But with a prepaid debit card, neither of these situations can occur. You aren't given a line of credit to borrow from.
The amount you can spend is the amount you deposited minus all purchases and withdrawals. And, if you don't have enough funds to complete a purchase, your card will be denied. No overdraws, no fees.
Monthly Fees are Low
Most prepaid cards have a monthly or annual fee. Prepaid cards also sometimes come with upfront fees such as activation and purchase fees. But that doesn't mean you always have to pay these fees.
In fact, some of the best prepaid debit cards don't charge monthly fees at all.
As you look for a prepaid card, keep in mind that these are not the same thing as cash-value gift cards. The difference is that prepaid debit cards are reloadable and cash-value gift cards can only be used once.
Checkwriting Rarely Found with Prepaid Cards
Most prepaid debit cards don't allow you to write checks. The reason for this is because paper checks can too easily lead to overdrawn accounts.
Rather, most prepaid debit cards will give you the option to pay your bills for free online.
Then, if you want to write a check to someone, you'd just put that person down as the payee of a bill that you're paying online.
Reloadable Cards Require Social Security Number
There are multiple types of prepaid cards - and the reloadable debit card requires you to give a social security number.
This rule was created under the USA PATRIOT Act, which aimed to thwart money laundering and other fraudulent activity. (Activity prepaid cards made easier to do before the social security number requirement.)
How to Reload Your Prepaid Debit Card
When it comes to prepaid cards, the best thing you can do is avoid fees.
These fees come in small amounts, but they can add up quickly. That's why you'll want to understand how you'll usually reload your card. Then view the options given by your desired card to see if it matches.
How a card allows reloads will vary - as will the fees for reloading.
Typically, you can reload any prepaid card for free via direct deposit, with a bank deposit, or with another debit card.
Typically, you can reload any prepaid card for free via:
- direct deposit
- electronic bank transfer
- another debit card
Cash deposits to your prepaid card will be the major hurdle. That's because these prepaid cards rarely maintain or partner with extensive ATM networks.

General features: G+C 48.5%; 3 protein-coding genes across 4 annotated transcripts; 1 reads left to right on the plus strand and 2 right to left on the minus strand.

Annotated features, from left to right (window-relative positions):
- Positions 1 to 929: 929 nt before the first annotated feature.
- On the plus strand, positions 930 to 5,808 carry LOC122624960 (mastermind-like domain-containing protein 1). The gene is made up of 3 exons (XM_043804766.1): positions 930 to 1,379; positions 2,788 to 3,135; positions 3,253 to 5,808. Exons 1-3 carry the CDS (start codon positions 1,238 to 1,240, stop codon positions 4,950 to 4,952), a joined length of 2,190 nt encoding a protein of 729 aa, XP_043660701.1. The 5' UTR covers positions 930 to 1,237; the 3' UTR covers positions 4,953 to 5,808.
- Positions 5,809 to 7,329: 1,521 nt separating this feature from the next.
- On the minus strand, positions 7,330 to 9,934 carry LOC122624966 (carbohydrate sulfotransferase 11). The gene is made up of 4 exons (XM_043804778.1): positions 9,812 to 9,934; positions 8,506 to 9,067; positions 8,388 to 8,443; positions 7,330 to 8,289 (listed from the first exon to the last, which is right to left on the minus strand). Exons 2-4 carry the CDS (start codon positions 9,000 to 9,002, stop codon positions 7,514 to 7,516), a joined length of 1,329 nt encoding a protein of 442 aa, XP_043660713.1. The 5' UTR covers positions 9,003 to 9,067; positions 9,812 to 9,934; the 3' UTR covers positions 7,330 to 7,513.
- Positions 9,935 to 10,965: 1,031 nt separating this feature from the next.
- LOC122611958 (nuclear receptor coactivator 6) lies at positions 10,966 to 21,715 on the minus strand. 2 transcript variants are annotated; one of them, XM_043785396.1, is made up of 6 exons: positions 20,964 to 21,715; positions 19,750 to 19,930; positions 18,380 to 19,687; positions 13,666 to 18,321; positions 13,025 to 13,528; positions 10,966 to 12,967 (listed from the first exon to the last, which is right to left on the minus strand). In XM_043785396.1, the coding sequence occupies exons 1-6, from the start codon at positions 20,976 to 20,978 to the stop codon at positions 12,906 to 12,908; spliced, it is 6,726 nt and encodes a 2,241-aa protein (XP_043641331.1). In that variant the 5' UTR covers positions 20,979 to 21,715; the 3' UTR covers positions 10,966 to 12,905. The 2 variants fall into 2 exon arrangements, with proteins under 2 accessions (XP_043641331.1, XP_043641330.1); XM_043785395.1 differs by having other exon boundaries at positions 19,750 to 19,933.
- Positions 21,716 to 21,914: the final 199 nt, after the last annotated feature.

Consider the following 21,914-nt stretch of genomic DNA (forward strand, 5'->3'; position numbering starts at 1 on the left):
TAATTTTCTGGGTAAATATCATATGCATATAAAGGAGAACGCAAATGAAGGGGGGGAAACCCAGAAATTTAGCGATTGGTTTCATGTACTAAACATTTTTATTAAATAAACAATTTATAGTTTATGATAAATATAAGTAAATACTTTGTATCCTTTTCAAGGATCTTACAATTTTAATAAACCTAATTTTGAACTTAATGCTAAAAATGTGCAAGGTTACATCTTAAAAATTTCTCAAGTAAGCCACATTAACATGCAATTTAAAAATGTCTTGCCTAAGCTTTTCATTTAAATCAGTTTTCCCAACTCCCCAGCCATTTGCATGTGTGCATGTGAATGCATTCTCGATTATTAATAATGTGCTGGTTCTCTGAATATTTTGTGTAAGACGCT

Instead, many prepaid card companies work with retailers that sell their prepaid cards to provide cash reloads. To reload at the register can cost up to $5 each time.
Other ways to deposit that are usually free may include mailed-in check deposits and mobile check deposits. These options will vary per card.
Prepaid Cards Allow Multiple Users
Much like checking accounts and credit cards, prepaid cards may allow multiple users for the same card account.
This can be useful to manage spending among family members.
For instance, some cards allow parents to provide subaccounts to teens to teach them how to responsibly use debit cards. Some also use prepaid cards to work their way up to traditional bank accounts.
Tips for Choosing Prepaid Debit Cards
Like all financial accounts, prepaid cards have both advantages and disadvantages that should be carefully considered according to your unique situation before you make a selection.
Even the best prepaid cards may not work for all users – so do a little research before grabbing a card and depositing money.
When comparing options for the best prepaid debit cards, consider how you plan to use your account.
ATM networks and access
If you use ATMs frequently, make sure you can do so without fees.
Usually, that means using an in-network ATM.
That means you have to find out if there are ATMs in your most frequently-visited places (i.e., work and home).
Research reload options
Consider when and how you will reload your prepaid card so you can compare costs for reloading, and preferably find a prepaid card that allows you to deposit funds without paying any fees.
People who sometimes struggle with a checkbook and paying overdraft fees will probably find budgeting easier with a prepaid card that does not allow you to write checks.
It eliminates the possibility of having a negative account balance and keeps you on track.
Finally, when comparing the wide variety of prepaid debit card options, don’t forget to consider whether or not there are any deposit limitations and if there are – will the limits affect your ability to manage your finances?
Best Reloadable Debit Cards
|Who It's Best For
|Provides many features of a Chase checking account (without the checks)
|People who can't get a bank account but want the conveniences of a major bank
|Walmart MoneyCard MasterCard
|Provides plenty of cash back opportunities on Walmart purchases
|People who visit Walmart regularly